Finally, Nijhar,my Friend and Varsity Mate Resigns from Malaysian Indian Congress: GoodBye Sam

Nijhar quits after row with Samy Vellu

May 29, 2008

By : Annie Freeda Cruez

KUALA LUMPUR: MIC Vice-President Tan Sri K.S. Nijhar has resigned after a heated row two weeks ago with party chief Datuk Seri S. Samy Vellu.

A senior MIC official confirmed that Nijhar, the highest ranking Sikh in the party, had submitted his resignation and that an official announcement would be made today.

Nijhar, when contacted, declined to comment but said the party would make an announcement on the matter.

The former Subang member of parliament’s decision to quit the party comes on the heels of an argument with Samy Vellu during the MIC central working committee meeting on May 15.

Reporters waiting outside the room saw a visibly upset Nijhar storming out, slamming the door behind him after shouting: “I never knew you to be such a cruel man. How can you simply sack a man?”
It was later learnt that Nijhar was upset with the expulsion of former Kapar division chairman S. Subramaniam, better known as Jumbo Maniam.

Meanwhile, a source close to Nijhar said his resignation was not linked to the incident but to make way for new blood. “He had to go sooner or later to give way for new blood and decided to call it a day,” said the source, who did not say why Nijhar had chosen to quit mid-term.


Loyalty has its limits. My classmate at University of Malaya, Tan Sri Nijhar, has had enough of the MIC President. His patience and forebearance have been tested and the time has come for final reckoning. Well done, Tan Sri Nijhar. I wish you had done it earlier. I suppose, it was a matter of strategic timing for impact!

Samy Velu who has a fantastic record of misdemeanors (Maika Holdings is one example) and corrupt politics should have been thrown out of office aeons ago. He destroyed the credibility of the Indian community by playing, like past MCA leaders, UMNO type feudal politics while sucking up to UMNO leaders at the expense of the interest of party members.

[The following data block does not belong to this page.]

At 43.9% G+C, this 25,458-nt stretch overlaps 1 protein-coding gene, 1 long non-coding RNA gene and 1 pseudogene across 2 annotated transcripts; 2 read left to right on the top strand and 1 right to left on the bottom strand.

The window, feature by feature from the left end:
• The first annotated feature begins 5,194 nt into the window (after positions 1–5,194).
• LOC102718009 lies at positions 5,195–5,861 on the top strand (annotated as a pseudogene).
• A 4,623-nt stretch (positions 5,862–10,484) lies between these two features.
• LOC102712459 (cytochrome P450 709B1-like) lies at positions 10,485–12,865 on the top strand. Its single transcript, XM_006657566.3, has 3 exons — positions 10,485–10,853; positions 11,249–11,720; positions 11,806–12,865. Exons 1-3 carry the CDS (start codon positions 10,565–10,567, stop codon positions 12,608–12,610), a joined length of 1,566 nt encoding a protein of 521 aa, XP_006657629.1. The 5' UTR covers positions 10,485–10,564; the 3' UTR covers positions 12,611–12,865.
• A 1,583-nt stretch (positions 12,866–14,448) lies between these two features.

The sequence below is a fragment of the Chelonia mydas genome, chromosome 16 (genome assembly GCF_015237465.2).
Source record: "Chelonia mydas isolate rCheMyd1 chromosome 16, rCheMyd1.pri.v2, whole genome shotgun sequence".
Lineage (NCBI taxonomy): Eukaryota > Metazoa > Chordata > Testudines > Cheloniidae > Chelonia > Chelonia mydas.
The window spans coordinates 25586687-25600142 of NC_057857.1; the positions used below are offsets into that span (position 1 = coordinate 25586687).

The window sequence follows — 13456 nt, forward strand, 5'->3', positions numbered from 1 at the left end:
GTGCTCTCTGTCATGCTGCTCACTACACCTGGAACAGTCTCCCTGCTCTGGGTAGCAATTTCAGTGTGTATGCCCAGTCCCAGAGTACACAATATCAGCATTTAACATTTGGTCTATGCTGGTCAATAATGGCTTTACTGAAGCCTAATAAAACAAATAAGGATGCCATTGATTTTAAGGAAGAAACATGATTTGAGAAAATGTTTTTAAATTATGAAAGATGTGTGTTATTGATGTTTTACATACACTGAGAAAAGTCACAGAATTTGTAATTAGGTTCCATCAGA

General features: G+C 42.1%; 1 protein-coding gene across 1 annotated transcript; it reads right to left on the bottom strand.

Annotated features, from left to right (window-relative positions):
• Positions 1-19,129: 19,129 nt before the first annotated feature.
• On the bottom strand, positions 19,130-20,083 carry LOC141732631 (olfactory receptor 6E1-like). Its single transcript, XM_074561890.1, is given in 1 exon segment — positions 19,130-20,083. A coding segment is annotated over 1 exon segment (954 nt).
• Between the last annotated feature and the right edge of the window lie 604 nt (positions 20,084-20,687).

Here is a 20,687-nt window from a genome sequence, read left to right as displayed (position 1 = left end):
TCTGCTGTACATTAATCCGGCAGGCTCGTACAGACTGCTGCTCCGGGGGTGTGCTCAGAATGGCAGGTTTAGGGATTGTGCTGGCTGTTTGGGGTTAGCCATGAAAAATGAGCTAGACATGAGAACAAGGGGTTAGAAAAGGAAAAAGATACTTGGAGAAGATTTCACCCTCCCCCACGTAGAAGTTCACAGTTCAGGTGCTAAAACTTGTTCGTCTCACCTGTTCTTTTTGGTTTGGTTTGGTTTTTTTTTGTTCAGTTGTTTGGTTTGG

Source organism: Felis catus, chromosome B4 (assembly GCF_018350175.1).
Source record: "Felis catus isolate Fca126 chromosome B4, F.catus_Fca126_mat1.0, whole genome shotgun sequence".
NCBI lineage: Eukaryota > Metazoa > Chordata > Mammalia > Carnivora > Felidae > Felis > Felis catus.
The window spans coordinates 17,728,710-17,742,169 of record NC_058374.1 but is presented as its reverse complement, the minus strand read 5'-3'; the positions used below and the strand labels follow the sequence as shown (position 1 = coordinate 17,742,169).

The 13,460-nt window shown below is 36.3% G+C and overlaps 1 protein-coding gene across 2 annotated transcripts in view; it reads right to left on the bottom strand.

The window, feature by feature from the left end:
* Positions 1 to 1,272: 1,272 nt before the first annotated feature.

It took a “Black Swan” like HINDRAF to shake up the Indian community. Malaysian Indians now realise that MIC is an anachronism, given the never-seem-to-end leadership of Samy Velu and his cohorts (which until recently included Nijhar himself).

Makkal Sakti became a major force during the 2008 Elections which saw the ruling UMNO-led Barisan Nasional lose its hegemony over Parliament and its control over 5 state governments (Kedah, Penang, Perak, Selangor and Kelantan. In its wake, MIC lost its bearing and influence over Malaysian Indians.

The majority of our Indian brothers and sisters are with Parti KeADILan Rakyat-Pakatan Rakyat. It is about time that those are still sticking to Samy Velu to move over.—Din Merican

Separating Punditry from Sober Comment

By Din Merican

Political analysts Ong Kian Ming’s and Oon Yeoh’s editorial brace, “Should Anwar apologise?” and “Can Anwar be trusted?” in are examples of armchair punditry that reminds us few sights can match for hubris and imperiousness that made by journalists when they get on their high horses and pontificate.

The temptation to go padding about Mount Olympus while editorially holding forth on the grime of those who struggle in its valley ill-befits practitioners of the Fourth Estate in their necessary task of informing with fact and enlightening with insight appraising citizens, the final arbiters in the democratic process.

Aside from the puerile notion that it is possible in the political arena to find players who are paragons of consistency and virtue, the two articles descend to a level of generalisation about the conduct of Anwar Ibrahim while he was in government (April 1982 – August 1998 ) that would make an effective rebuttal all but impossible.

One is reminded of the response of Dr. Samuel Johnson when he was asked who he felt was intellectually superior — man or woman. “Which man, which woman,” replied the English writer, famed for his ability to plunge through the miasma of contention to grasp the essence of an issue.

However, it is not with Johnsonian wit that the bloviations of Ong Kian Ming and Oon Yeoh’s are to be met; Francis Bacon’s “May we not be wise above measure or sobriety, but cultivate truth in charity” would better reflect the spirit of this reply to the contention that Anwar Ibrahim — in the UMNO phase of his career — has a lot to be contrite about.